Blog: Shelter City Tbilisi’s first year
Shelter City Tbilisi is the first international Shelter City hub to support human rights defenders outside of the Netherlands. Read about the first hand experiences of the Shelter City in it’s first year in the blog post below!
“Almost immediately I started crying the moment I got to Tbilisi. I found so much love inside myself that I had no other way to let it out. I wanted to cry, to hug old buildings with rotten wooden balconies, to stroke the millions of cats lazily laying around in sunlit old Tbilisi streets. I wanted to talk to strangers and I remember so many people looking at me and smiling. At last I felt free and safe.”
Feelings like these are so simple, yet they are so valuable. All the more so for people who live for decades on end in stress and under constant pressure.
Tbilisi Shelter City was founded by a group of Georgian and Ukrainian human rights defenders in 2016. It probably took living through the stress of armed conflicts ourselves to understand what burnout means and to know that it is no laughing matter. Having faced our own issues alone, we realised it was time to make provisions for human rights defenders’ safety in the region and to find a way of helping this community take care of its own. Most countries in our region are regarded as authoritarian. There is no shortage of places where defenders are persecuted, jailed, or tortured, where they can disappear, or be killed. We knew about Dutch shelter cities and thought: wait, that’s so far away and there is not even a single similar initiative in our region, outside of the EU. Georgia was the obvious place for such initiative – situated right in the middle, between Central Asia and Eastern Europe, it offers a wonderful climate, a rich culture and year-round holiday atmosphere. We also realised that many of the defenders have only limited experience of living abroad and we wanted to make it possible for them to stay in an environment similar to their home cultural context. This, we felt, would be beneficial for their healing process.
The shelter started as an experiment. We looked primarily to the experience of our Dutch colleagues and tried to identify lessons that were applicable to our region. Resources were scarce, to the point where we had to refurbish with our own hands the house that has become the shelter.
It is hard to believe now that in the first year alone, we have hosted 32 defenders from all over the region: from Russia, Uzbekistan, Kazakhstan, Tajikistan, Turkmenistan, and Crimea. They all had one thing in common: being exhausted and stressed. But they all had very different stories to tell and came from different cultures and had very different characters. At first we wanted to offer them as much as possible – packing the schedule with courses, classes, treatment and group exercises. Now we know better: more than anything people just need their own space and time. After decades of not allowing themselves any rest, after decades spent taking urgent calls over weekends, waiting for an unannounced visit from state security services and sudden arrest, our guests finally had time to unwind. For these defenders, the greatest luxury was having a safe space, quiet time and freedom. We soon adjusted the programme to make sure we provide our guests with this service.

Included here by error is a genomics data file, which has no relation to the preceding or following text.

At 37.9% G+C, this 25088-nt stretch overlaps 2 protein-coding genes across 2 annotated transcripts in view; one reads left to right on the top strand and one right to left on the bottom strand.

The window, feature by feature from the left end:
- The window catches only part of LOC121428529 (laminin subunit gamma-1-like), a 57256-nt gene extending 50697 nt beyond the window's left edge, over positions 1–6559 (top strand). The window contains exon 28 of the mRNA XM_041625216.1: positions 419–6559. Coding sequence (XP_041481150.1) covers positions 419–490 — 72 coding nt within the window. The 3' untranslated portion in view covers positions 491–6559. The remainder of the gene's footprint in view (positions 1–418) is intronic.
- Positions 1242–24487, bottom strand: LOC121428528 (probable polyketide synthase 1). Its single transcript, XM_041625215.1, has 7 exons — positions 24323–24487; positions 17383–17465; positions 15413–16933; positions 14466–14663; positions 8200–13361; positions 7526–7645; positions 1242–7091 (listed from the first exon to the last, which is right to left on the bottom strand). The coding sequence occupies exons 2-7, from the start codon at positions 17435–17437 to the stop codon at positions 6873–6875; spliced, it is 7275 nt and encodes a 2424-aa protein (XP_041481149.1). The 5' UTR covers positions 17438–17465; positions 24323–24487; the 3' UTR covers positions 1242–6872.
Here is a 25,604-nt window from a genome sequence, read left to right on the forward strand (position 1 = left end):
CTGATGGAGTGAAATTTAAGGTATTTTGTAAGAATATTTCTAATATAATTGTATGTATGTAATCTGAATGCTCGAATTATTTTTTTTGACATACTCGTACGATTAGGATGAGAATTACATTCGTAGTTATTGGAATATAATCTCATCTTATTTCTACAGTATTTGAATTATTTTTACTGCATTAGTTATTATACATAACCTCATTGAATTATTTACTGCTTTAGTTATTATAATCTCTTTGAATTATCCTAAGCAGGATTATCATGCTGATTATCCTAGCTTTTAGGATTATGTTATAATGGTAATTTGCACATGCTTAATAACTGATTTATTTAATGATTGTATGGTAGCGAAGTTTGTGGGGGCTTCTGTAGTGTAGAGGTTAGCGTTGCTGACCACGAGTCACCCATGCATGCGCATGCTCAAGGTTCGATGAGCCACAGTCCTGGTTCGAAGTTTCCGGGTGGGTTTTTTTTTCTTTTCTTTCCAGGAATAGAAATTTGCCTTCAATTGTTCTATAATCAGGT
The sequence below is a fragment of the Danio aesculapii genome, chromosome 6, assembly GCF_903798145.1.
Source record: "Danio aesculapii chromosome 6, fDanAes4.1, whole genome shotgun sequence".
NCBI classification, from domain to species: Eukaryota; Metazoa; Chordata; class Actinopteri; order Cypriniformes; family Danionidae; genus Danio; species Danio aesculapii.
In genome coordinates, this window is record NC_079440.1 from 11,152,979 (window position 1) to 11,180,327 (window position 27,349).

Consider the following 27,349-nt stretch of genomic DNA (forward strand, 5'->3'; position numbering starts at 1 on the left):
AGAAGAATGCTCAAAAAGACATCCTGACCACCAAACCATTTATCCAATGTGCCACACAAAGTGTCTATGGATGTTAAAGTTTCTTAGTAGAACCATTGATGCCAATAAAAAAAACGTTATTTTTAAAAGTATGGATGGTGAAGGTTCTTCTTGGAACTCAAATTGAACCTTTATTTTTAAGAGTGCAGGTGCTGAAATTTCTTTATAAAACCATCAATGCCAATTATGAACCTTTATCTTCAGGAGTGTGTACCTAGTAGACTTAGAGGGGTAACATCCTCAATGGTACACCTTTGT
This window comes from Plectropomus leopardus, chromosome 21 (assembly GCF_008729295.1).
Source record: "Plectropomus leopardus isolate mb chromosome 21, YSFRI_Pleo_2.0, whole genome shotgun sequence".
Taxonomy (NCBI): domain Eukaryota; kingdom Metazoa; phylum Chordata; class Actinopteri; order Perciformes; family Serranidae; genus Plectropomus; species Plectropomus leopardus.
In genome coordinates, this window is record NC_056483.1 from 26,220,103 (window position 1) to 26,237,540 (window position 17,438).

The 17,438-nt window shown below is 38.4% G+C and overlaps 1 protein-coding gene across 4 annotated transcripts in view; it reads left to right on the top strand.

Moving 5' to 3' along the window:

The other lesson we learned is that people often do not know what they need. In our region, mental health issues like depression are stigmatised. People are expected to cope with their problems themselves, perhaps by sharing with friends or family, but they are never expected to seek professional assistance. Psychologists are often regarded as charlatans, or as doctors who will dispatch you to an insane asylum. Maybe this is why we encounter so much skepticism and denial when we offer defenders therapy sessions. But we stand our ground. We try to convince and persuade. We ask our guests to try visiting a psychologist just once, simply to get them to try it out. And at the end we get the most positive feedback and gratitude. Sessions with a psychologist are most frequently mentioned as the most valuable service by our guests in their exit feedback forms.
It has been more than a year but we think we are only at the beginning of the learning curve. Each new cohort of guests is different and everyone brings with them so much new knowledge. We learn to listen, to hear and to adjust. We work for outstanding people and we are happy to walk along with them for at least a tiny part of their lives.